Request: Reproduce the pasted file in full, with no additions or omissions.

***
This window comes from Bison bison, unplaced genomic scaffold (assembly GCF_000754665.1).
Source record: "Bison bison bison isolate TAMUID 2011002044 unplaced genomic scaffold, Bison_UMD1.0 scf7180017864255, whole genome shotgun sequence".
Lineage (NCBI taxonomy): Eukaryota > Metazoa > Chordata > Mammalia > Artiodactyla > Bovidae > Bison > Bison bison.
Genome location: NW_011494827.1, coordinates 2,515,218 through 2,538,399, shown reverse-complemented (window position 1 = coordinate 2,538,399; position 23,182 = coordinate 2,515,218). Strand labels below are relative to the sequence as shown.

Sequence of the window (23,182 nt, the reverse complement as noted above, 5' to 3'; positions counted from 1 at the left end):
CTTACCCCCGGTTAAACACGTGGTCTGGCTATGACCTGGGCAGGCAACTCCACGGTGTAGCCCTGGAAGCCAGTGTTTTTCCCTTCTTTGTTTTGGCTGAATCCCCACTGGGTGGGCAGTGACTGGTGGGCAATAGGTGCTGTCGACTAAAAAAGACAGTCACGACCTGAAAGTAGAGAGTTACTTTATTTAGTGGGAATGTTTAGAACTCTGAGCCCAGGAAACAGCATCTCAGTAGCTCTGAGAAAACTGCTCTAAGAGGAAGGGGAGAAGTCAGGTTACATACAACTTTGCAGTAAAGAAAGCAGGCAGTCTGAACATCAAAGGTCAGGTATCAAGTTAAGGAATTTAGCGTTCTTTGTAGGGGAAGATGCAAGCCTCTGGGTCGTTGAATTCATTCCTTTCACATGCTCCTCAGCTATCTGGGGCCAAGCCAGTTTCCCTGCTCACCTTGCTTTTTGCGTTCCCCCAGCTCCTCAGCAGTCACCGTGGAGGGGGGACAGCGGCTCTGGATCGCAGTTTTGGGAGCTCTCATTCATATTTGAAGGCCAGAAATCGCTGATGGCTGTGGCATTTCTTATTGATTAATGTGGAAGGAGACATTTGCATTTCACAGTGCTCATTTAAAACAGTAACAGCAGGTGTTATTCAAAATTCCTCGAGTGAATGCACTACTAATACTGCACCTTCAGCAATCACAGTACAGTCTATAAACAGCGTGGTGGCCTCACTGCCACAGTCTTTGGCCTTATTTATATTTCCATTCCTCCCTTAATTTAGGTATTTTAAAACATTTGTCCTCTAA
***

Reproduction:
This window comes from Bison bison, unplaced genomic scaffold (assembly GCF_000754665.1).
Source record: "Bison bison bison isolate TAMUID 2011002044 unplaced genomic scaffold, Bison_UMD1.0 scf7180017864255, whole genome shotgun sequence".
Lineage (NCBI taxonomy): Eukaryota > Metazoa > Chordata > Mammalia > Artiodactyla > Bovidae > Bison > Bison bison.
Genome location: NW_011494827.1, coordinates 2,515,218 through 2,538,399, shown reverse-complemented (window position 1 = coordinate 2,538,399; position 23,182 = coordinate 2,515,218). Strand labels below are relative to the sequence as shown.

Sequence of the window (23,182 nt, the reverse complement as noted above, 5' to 3'; positions counted from 1 at the left end):
CTTACCCCCGGTTAAACACGTGGTCTGGCTATGACCTGGGCAGGCAACTCCACGGTGTAGCCCTGGAAGCCAGTGTTTTTCCCTTCTTTGTTTTGGCTGAATCCCCACTGGGTGGGCAGTGACTGGTGGGCAATAGGTGCTGTCGACTAAAAAAGACAGTCACGACCTGAAAGTAGAGAGTTACTTTATTTAGTGGGAATGTTTAGAACTCTGAGCCCAGGAAACAGCATCTCAGTAGCTCTGAGAAAACTGCTCTAAGAGGAAGGGGAGAAGTCAGGTTACATACAACTTTGCAGTAAAGAAAGCAGGCAGTCTGAACATCAAAGGTCAGGTATCAAGTTAAGGAATTTAGCGTTCTTTGTAGGGGAAGATGCAAGCCTCTGGGTCGTTGAATTCATTCCTTTCACATGCTCCTCAGCTATCTGGGGCCAAGCCAGTTTCCCTGCTCACCTTGCTTTTTGCGTTCCCCCAGCTCCTCAGCAGTCACCGTGGAGGGGGGACAGCGGCTCTGGATCGCAGTTTTGGGAGCTCTCATTCATATTTGAAGGCCAGAAATCGCTGATGGCTGTGGCATTTCTTATTGATTAATGTGGAAGGAGACATTTGCATTTCACAGTGCTCATTTAAAACAGTAACAGCAGGTGTTATTCAAAATTCCTCGAGTGAATGCACTACTAATACTGCACCTTCAGCAATCACAGTACAGTCTATAAACAGCGTGGTGGCCTCACTGCCACAGTCTTTGGCCTTATTTATATTTCCATTCCTCCCTTAATTTAGGTATTTTAAAACATTTGTCCTCTAA